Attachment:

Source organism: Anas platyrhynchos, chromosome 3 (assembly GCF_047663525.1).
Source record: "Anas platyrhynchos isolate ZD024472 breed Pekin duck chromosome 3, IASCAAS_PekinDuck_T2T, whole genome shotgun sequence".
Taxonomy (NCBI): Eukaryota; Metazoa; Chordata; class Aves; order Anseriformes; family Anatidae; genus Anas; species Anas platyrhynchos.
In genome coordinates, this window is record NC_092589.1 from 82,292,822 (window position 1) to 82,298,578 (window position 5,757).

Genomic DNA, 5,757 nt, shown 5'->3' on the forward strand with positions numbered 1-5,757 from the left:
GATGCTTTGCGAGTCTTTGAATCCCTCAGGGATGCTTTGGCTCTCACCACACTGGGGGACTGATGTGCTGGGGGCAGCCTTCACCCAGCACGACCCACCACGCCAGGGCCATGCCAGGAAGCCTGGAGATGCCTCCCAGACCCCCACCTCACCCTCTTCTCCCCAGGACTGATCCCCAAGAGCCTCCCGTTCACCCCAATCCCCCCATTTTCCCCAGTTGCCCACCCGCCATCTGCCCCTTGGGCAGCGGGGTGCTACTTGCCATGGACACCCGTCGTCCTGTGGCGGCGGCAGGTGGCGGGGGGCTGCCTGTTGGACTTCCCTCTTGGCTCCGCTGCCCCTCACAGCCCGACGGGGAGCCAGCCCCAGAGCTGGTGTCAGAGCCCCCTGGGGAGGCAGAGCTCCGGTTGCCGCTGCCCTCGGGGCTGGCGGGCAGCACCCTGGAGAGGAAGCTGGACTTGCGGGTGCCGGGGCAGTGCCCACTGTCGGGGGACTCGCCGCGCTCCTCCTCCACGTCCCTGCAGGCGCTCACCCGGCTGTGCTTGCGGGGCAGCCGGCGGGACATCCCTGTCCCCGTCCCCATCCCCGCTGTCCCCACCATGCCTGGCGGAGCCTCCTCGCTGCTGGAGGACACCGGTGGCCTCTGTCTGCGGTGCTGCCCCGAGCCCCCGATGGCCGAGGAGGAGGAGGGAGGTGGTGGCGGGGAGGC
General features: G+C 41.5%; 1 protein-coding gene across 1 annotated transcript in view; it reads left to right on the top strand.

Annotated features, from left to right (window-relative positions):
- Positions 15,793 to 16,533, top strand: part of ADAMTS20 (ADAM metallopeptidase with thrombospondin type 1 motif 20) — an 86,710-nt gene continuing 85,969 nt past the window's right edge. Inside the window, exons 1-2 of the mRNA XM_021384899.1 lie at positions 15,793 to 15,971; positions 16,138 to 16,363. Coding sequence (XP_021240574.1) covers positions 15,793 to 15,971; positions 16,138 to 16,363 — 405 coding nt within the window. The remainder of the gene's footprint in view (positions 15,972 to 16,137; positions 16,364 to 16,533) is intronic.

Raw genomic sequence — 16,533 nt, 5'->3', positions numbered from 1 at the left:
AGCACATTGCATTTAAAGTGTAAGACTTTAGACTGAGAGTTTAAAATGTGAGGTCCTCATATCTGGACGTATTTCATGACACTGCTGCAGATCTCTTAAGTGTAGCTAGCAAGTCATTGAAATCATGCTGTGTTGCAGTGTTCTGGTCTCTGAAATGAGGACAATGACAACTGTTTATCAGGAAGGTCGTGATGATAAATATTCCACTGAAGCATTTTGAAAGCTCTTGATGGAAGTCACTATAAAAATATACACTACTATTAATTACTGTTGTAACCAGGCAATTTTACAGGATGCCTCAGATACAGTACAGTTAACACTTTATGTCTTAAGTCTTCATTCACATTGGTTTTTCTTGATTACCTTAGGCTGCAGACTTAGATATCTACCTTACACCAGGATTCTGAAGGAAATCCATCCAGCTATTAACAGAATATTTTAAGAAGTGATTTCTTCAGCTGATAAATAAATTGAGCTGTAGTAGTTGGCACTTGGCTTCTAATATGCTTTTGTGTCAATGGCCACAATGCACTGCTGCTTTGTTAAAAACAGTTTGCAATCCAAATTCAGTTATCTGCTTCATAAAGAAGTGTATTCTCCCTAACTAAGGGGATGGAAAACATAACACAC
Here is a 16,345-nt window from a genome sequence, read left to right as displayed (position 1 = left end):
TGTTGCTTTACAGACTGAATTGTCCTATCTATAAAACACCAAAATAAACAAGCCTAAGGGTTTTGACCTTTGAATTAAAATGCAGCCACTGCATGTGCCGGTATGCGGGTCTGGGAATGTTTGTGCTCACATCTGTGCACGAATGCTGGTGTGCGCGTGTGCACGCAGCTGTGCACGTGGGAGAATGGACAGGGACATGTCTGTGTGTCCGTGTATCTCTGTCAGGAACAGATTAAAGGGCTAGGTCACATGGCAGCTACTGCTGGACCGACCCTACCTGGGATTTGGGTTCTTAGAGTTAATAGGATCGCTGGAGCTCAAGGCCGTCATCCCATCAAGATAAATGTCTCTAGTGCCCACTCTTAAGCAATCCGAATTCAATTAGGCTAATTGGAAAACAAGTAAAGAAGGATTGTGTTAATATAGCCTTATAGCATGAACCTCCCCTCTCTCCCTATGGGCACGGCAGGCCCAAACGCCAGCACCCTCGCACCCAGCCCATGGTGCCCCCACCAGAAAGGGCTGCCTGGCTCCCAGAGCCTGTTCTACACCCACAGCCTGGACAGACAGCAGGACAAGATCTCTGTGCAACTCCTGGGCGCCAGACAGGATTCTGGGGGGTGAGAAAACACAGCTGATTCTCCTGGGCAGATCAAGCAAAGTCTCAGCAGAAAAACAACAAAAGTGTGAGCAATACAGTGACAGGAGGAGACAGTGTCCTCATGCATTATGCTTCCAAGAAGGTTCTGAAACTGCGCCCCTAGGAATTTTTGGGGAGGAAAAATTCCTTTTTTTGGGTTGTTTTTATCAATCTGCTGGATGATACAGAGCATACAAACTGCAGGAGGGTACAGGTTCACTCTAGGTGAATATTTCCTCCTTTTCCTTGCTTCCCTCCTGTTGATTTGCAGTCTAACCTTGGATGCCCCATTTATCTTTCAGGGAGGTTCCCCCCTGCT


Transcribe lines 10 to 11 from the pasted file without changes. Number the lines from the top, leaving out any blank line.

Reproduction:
Raw genomic sequence — 16,533 nt, 5'->3', positions numbered from 1 at the left:
AGCACATTGCATTTAAAGTGTAAGACTTTAGACTGAGAGTTTAAAATGTGAGGTCCTCATATCTGGACGTATTTCATGACACTGCTGCAGATCTCTTAAGTGTAGCTAGCAAGTCATTGAAATCATGCTGTGTTGCAGTGTTCTGGTCTCTGAAATGAGGACAATGACAACTGTTTATCAGGAAGGTCGTGATGATAAATATTCCACTGAAGCATTTTGAAAGCTCTTGATGGAAGTCACTATAAAAATATACACTACTATTAATTACTGTTGTAACCAGGCAATTTTACAGGATGCCTCAGATACAGTACAGTTAACACTTTATGTCTTAAGTCTTCATTCACATTGGTTTTTCTTGATTACCTTAGGCTGCAGACTTAGATATCTACCTTACACCAGGATTCTGAAGGAAATCCATCCAGCTATTAACAGAATATTTTAAGAAGTGATTTCTTCAGCTGATAAATAAATTGAGCTGTAGTAGTTGGCACTTGGCTTCTAATATGCTTTTGTGTCAATGGCCACAATGCACTGCTGCTTTGTTAAAAACAGTTTGCAATCCAAATTCAGTTATCTGCTTCATAAAGAAGTGTATTCTCCCTAACTAAGGGGATGGAAAACATAACACAC